vaccine

The 2 Coronavirus Vaccine Stocks I’d Buy Right Now

It’s too early to say which company — or companies — will win the coronavirus vaccine race. But we do have tools to identify the most promising players. It’s important to look at timelines, clinical trial data, and a company’s ability to fund and manufacture billions of doses of a safe and effective vaccine. More of this information is available now than was the case a few months ago.

Considering these elements, Moderna (NASDAQ:MRNA) and Pfizer (NYSE:PFE) would be on my buy list. The clinical-stage biotech and big pharma player are among the 11 programs currently in phase 3 trials. Both are working on messenger RNA (mRNA) vaccines. Unlike traditional vaccines, they don’t introduce weakened virus into the body. Instead, they instruct the body to make specific disease antigens to fight future infection. Let’s take a closer look at both companies to see exactly what makes them the best coronavirus

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Bill Gates wonders whether FDA can be trusted on a COVID vaccine

Philanthropist says political pressure cost agency credibility

Published

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Vaccine developer Moderna could slow COVID-19 trials to add at-risk minorities



a group of people standing in front of a store: FILE PHOTO: FILE PHOTO: Moderna Therapeutics seen during COVID-19 in Massachusetts


© Reuters/Brian Snyder
FILE PHOTO: FILE PHOTO: Moderna Therapeutics seen during COVID-19 in Massachusetts


(Reuters) – Moderna Inc has been asking sites that are conducting clinical trials of its experimental coronavirus vaccine to focus on enrolling at-risk minorities, even if that slows down the trial speed, the company said on Friday.

Shares of Moderna, one of the few companies in the final stages of developing a safe and effective COVID-19 vaccine, fell 6.8% in morning trading.

The drug developer said it expected to enrollment to the late-stage study that began in late-July and aims to add 30,000 healthy volunteers to be completed in September.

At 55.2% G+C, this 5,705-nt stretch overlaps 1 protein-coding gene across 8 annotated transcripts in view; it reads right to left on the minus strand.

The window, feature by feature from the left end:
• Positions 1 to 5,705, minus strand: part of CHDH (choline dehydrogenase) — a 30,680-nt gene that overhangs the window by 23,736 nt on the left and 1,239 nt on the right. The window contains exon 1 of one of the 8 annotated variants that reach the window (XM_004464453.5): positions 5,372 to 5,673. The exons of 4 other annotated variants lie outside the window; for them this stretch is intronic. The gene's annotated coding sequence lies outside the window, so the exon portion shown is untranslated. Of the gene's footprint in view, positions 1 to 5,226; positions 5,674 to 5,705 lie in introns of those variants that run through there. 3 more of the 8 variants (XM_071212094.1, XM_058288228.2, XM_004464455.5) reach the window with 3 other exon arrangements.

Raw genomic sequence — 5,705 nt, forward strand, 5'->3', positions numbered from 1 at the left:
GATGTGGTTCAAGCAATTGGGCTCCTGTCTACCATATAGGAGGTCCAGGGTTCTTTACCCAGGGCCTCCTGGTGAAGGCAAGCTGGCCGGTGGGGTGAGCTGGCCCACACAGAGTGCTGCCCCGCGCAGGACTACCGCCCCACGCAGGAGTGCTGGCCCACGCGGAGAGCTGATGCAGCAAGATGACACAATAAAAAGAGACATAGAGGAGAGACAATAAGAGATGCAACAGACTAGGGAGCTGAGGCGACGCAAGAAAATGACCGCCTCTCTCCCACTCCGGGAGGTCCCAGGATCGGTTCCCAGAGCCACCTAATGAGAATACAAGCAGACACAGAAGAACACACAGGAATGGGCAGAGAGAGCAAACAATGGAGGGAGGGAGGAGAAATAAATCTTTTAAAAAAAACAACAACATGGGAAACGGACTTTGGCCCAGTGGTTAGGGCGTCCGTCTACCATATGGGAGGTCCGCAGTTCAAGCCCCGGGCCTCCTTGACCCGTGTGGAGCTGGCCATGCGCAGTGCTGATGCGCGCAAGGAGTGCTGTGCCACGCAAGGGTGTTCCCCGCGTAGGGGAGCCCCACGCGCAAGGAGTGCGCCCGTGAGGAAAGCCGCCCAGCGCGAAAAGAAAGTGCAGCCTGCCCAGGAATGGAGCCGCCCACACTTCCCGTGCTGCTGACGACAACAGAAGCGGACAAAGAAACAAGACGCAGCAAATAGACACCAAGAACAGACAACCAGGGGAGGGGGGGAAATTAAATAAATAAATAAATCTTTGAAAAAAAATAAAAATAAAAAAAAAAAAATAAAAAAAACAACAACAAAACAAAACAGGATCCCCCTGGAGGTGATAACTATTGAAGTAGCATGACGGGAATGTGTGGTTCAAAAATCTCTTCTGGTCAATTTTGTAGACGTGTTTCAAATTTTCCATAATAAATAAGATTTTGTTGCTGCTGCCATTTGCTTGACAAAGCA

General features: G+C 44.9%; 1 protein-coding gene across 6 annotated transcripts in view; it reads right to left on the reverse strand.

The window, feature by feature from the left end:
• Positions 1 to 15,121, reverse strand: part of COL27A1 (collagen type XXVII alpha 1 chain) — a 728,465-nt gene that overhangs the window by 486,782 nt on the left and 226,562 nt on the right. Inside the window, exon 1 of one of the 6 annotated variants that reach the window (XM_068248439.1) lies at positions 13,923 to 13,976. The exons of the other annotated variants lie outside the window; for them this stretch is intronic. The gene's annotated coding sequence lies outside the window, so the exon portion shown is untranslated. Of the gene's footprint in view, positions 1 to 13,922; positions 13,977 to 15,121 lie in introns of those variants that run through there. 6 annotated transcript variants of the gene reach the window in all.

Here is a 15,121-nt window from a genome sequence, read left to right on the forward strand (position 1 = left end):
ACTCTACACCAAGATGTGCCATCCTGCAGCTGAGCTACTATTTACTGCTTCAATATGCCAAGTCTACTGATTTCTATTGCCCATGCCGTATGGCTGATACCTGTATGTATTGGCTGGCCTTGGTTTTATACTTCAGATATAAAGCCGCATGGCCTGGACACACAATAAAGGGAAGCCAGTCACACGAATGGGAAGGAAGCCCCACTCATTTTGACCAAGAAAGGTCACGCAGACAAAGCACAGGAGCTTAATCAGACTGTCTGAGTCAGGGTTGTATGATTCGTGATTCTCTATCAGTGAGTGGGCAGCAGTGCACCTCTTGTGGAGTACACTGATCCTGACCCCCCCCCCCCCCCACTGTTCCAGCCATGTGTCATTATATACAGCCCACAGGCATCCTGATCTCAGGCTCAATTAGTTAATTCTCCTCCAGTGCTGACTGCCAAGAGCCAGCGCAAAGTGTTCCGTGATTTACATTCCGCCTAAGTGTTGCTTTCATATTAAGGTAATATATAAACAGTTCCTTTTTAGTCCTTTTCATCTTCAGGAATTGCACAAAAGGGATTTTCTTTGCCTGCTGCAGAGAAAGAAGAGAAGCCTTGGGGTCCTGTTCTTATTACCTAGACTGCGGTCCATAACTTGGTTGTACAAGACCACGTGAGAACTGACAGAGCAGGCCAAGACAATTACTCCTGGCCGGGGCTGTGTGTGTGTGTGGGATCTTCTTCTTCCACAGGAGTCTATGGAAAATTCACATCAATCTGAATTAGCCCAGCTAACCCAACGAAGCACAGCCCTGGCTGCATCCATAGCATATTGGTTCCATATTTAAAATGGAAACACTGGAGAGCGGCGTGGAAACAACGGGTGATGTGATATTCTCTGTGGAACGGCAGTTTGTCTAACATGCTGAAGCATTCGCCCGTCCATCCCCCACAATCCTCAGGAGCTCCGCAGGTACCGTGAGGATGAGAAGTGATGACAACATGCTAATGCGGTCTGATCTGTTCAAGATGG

As of last week, it had added 17,000 participants, of which nearly 24% are from communities of color.

A growing body of evidence has shown that long-standing health and social inequities have resulted in increased risk of infection and death from COVID-19 among communities of color.

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Early data on Russian COVID-19 vaccine published in The Lancet for peer review

Sept. 4 (UPI) — Critical data for the COVID-19 vaccine announced by Russia last month were published Friday in a major medical journal for scientific review, a key step in the approval process.

British medical journal The Lancet published the early-stage data that shows the Sputnik V vaccine didn’t produce serious adverse effects among 76 adults participating in a pair of 42-day trials.

The vaccine elicited an antibody response in all participants, it added, as well as responses in T cells and neutralizing antibodies with in 28 days.

“Large, long-term trials including a placebo comparison and further monitoring, are needed to establish the long-term safety and effectiveness of the vaccine for preventing COVID-19 infection,” the authors at the Gamaleya National Center of Epidemiology and Microbiology in Moscow state in the study.

Russia announced the vaccine last month and said it had been registered for use, the first COVID-19 vaccine in

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Russia publishes virus vaccine results, weeks after approval

MOSCOW (AP) — Russian scientists have belatedly published first results from early trials into the experimental Sputnik V vaccine, which received government approval last month but drew considerable criticism from experts, as the shots had only been tested on several dozen people before being more widely administered.

In a report published in the journal Lancet on Friday, developers of the vaccine said it appeared to be safe and to prompt an antibody response in all 40 people tested in the second phase of the study within three weeks. However, the authors noted that participants were only followed for 42 days, the study sample was small and there was no placebo or control vaccine used.

One part of the safety trial included only men and the study mostly involved people in their 20s and 30s, so it is unclear how the vaccine might work in older populations most at risk of

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Trump’s rush for a covid vaccine could make it less likely to work

The Food and Drug Administration is considering whether to allow a vaccine against the coronavirus to be used on an emergency basis before its formal approval process is finished, and the Centers for Disease Control and Prevention has told states to be ready to distribute doses by Nov. 1 — two days before the election.